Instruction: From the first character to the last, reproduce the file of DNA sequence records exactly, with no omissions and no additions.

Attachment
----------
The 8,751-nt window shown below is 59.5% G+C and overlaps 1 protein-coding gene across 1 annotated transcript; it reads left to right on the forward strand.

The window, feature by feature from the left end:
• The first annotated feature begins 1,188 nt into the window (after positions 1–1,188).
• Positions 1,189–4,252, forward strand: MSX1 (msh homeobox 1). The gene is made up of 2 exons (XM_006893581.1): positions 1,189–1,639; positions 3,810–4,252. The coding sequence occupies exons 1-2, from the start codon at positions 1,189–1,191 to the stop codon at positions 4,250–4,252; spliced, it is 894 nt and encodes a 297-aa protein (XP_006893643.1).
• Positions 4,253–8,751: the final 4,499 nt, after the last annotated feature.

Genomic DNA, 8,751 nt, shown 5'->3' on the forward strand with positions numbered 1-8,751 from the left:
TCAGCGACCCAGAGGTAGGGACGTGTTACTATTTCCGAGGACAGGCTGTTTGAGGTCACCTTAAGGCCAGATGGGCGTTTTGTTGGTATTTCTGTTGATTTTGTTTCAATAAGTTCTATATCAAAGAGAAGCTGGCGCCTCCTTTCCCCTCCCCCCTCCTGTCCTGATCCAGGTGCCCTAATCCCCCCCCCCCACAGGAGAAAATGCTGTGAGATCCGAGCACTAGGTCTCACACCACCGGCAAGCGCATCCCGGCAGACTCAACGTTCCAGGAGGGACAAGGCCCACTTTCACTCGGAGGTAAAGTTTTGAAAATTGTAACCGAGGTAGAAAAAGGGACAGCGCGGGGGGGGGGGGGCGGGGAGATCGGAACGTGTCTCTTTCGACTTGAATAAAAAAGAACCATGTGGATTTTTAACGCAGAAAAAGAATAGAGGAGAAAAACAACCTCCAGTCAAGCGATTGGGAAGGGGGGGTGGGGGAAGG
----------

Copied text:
The 8,751-nt window shown below is 59.5% G+C and overlaps 1 protein-coding gene across 1 annotated transcript; it reads left to right on the forward strand.

The window, feature by feature from the left end:
• The first annotated feature begins 1,188 nt into the window (after positions 1–1,188).
• Positions 1,189–4,252, forward strand: MSX1 (msh homeobox 1). The gene is made up of 2 exons (XM_006893581.1): positions 1,189–1,639; positions 3,810–4,252. The coding sequence occupies exons 1-2, from the start codon at positions 1,189–1,191 to the stop codon at positions 4,250–4,252; spliced, it is 894 nt and encodes a 297-aa protein (XP_006893643.1).
• Positions 4,253–8,751: the final 4,499 nt, after the last annotated feature.

Genomic DNA, 8,751 nt, shown 5'->3' on the forward strand with positions numbered 1-8,751 from the left:
TCAGCGACCCAGAGGTAGGGACGTGTTACTATTTCCGAGGACAGGCTGTTTGAGGTCACCTTAAGGCCAGATGGGCGTTTTGTTGGTATTTCTGTTGATTTTGTTTCAATAAGTTCTATATCAAAGAGAAGCTGGCGCCTCCTTTCCCCTCCCCCCTCCTGTCCTGATCCAGGTGCCCTAATCCCCCCCCCCCACAGGAGAAAATGCTGTGAGATCCGAGCACTAGGTCTCACACCACCGGCAAGCGCATCCCGGCAGACTCAACGTTCCAGGAGGGACAAGGCCCACTTTCACTCGGAGGTAAAGTTTTGAAAATTGTAACCGAGGTAGAAAAAGGGACAGCGCGGGGGGGGGGGGGCGGGGAGATCGGAACGTGTCTCTTTCGACTTGAATAAAAAAGAACCATGTGGATTTTTAACGCAGAAAAAGAATAGAGGAGAAAAACAACCTCCAGTCAAGCGATTGGGAAGGGGGGGTGGGGGAAGG